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AUSTIN EDITION New Riverland complex praised

Fans of Class A baseball packed into the Riverland College complex for the final games of the West Subsection playoffs on Memorial Day and gave rave reviews to Austin's new fields.

Although there weren't enough seats to accommodate the throng watching Glenville-Emmons and Goodhue battle it out for the subsection title, nobody seemed to mind sitting on the grass. Many folks got out their blankets and sprawled out to enjoy a lazy day of watching baseball in the bright sunshine.

Little babies, cute puppies, and rambunctious youngsters filled the crowd of fun-loving baseball fanatics at Monday's game. The weather was so nice and the antics of the kiddies so fun to watch, that I barely noticed the traffic whizzing by on the freeway.

Some of the coaches may have preferred to play across town at the legendary Marcusen Park, but they're just spoiled. The new set of fields were in a lot better shape for this tournament than anybody expected and the ground's crew should be lauded for their efforts.

Northwest baseball

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Even all the positive comments from the folks in attendance won't change my feelings about Marcusen Park as compared with these new fields, but things are coming along in the northwest. I attended my first night game at Riverland last week and after a few tries, the lights even came on.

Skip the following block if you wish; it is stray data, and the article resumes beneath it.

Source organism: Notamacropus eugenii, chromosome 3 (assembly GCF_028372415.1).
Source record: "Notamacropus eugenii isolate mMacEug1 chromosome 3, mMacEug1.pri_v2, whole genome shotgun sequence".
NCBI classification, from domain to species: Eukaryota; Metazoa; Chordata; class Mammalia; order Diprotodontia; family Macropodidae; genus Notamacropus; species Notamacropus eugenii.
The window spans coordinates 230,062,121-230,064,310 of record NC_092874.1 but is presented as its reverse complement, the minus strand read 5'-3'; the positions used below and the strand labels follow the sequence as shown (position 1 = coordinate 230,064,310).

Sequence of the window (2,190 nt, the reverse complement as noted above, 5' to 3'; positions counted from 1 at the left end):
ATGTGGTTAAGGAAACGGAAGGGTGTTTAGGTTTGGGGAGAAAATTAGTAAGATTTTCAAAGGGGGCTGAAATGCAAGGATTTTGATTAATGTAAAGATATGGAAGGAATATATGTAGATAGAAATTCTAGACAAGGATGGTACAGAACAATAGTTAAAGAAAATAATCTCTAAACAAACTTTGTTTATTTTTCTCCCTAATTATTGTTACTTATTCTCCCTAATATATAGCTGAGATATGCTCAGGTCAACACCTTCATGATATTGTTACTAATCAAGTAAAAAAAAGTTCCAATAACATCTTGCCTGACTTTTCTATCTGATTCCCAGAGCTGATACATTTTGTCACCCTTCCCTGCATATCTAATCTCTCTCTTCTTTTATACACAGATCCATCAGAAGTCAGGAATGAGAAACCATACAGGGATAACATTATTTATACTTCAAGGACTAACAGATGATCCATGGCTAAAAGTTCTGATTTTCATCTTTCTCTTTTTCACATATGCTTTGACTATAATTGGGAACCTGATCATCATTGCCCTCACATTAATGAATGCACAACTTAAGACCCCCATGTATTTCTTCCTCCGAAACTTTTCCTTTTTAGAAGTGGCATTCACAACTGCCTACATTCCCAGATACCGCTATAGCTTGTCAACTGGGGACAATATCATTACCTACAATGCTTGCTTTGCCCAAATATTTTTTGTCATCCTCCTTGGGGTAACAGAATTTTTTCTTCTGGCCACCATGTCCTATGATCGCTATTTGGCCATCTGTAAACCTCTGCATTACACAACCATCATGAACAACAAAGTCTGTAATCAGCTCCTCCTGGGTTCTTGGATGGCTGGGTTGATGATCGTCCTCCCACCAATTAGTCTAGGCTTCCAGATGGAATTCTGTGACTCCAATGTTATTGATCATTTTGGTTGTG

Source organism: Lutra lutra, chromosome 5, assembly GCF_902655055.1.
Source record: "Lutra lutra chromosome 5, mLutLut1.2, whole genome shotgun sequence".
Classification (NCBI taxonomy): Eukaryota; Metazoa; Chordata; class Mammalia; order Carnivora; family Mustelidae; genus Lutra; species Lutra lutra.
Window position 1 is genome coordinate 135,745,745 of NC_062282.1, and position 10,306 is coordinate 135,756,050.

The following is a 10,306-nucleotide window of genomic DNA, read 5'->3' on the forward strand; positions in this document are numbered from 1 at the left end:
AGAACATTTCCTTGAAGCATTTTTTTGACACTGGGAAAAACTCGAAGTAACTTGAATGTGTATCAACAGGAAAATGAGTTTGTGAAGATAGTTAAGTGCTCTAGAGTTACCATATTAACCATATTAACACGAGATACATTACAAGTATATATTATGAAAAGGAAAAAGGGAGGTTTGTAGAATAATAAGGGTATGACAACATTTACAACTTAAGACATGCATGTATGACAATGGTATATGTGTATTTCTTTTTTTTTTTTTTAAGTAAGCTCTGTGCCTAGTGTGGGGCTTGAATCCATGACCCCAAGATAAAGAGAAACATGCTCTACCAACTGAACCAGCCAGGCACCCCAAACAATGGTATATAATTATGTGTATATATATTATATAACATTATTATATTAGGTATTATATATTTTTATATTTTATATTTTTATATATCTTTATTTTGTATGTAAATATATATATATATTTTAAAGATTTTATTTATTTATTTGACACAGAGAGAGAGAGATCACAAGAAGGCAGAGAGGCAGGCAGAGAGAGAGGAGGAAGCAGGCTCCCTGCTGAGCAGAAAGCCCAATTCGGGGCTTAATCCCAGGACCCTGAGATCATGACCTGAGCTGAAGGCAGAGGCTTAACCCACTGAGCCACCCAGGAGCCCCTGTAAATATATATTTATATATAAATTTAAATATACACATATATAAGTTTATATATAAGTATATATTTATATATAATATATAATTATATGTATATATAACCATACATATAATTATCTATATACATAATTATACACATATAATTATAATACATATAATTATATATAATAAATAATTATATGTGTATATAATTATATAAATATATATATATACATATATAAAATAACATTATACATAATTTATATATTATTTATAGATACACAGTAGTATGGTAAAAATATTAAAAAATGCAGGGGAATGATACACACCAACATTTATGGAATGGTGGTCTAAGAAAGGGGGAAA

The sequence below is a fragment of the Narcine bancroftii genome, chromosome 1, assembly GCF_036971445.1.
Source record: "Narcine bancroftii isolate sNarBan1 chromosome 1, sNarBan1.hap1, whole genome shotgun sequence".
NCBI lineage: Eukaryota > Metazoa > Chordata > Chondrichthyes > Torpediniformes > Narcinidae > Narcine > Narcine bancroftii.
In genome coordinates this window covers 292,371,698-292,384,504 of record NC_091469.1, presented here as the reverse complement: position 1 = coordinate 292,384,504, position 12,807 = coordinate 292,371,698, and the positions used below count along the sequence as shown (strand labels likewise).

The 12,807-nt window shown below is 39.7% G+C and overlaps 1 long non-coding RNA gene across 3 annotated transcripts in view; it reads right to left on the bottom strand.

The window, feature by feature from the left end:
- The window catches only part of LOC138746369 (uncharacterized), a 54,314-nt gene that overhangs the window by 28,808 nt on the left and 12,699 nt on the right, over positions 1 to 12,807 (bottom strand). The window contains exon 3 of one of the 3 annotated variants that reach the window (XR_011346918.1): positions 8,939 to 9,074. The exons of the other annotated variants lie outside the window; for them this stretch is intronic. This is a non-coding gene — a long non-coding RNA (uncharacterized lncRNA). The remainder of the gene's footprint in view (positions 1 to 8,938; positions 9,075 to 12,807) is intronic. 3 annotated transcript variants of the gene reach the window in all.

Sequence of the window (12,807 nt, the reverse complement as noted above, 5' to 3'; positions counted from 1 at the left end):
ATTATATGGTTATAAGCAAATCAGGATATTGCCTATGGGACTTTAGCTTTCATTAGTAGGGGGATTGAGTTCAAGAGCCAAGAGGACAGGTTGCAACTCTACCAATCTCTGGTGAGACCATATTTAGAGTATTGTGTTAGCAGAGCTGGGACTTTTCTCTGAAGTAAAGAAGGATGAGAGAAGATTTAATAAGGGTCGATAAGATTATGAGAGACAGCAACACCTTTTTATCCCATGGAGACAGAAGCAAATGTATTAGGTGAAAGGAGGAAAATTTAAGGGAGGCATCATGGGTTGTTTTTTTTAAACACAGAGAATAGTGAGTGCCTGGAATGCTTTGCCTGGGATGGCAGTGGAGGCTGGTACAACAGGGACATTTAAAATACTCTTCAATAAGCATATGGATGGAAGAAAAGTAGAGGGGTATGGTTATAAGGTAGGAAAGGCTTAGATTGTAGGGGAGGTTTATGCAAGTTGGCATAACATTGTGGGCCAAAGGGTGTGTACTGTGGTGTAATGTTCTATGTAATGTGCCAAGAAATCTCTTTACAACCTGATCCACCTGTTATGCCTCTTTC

All kidding aside, the new venue in the northwest proved to be a capable host for the subsection tournament. I'll look forward to coming back again next season when the scoreboards have been installed and I don't have fans checking my scorebook every inning.

Since my beloved ballpark along the banks of the Cedar River was spared, I harbor no animosity toward the new complex. They've come a long way since the idea of building these new parks was hatched a few years back and the successful run of the subsection baseball tournament has cemented its foundation as a nice place to host multi-game events.

Ray guides Stanford

In his first season as men's golf coach at Stanford University, Austin native Conrad Ray has guided his team to the NCAA National Tournament which starts on Wednesday in Maryland.

Ray was a standout golfer and hockey player for the Austin Packers during the early 1990s, then went on to play college golf with Tiger Woods at Stanford. Ray's team recently finished eighth at the NCAA West Regional and was one of 30 teams to qualify for nationals.

When he isn't coaching golf, Ray still likes to shoot a few rounds. He has also made it through the first round of qualifying for the U.S. Open. Ray has played professionally for years and birdied his first playoff hole of the recent qualifying tournament. Ironically, the birdie by Ray came against his top recruit to Stanford next season.

L/P section track

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Chris Bergstrom heads a group of five Lyle/Austin Pacelli runners who qualified for today's Class A, Section One meet at Byron. Bergstrom advanced in the 100 meters and the 4 x 100 relay after high finishes last Thursday in the sub-section meet at Dodge Center.

The speed shown by Bergstrom on the track is an amazing feat considering just two years ago he was sidelined by a major knee injury. After leading the Southern Confederacy Conference in rushing his sophomore season, Bergstrom suffered the knee injury as a junior. He returned for a successful senior campaign on the gridiron, gaining nearly 1,000 yards, and now is showing his prowess on the track.

Lyle/Pacelli had four other runners advance to today's section meet. Pat Sheehan in the long jump, triple jump and the 4 x100. Josh Gunderson in the 800 and 1,600 meters. Kellen Blaser and Tim Sheedy also advanced as members of the relay team.

Scott Kolb is a Post-Bulletin sports writer. He writes a weekly Tuesday column and can be reached at skolb@postbulletin.com

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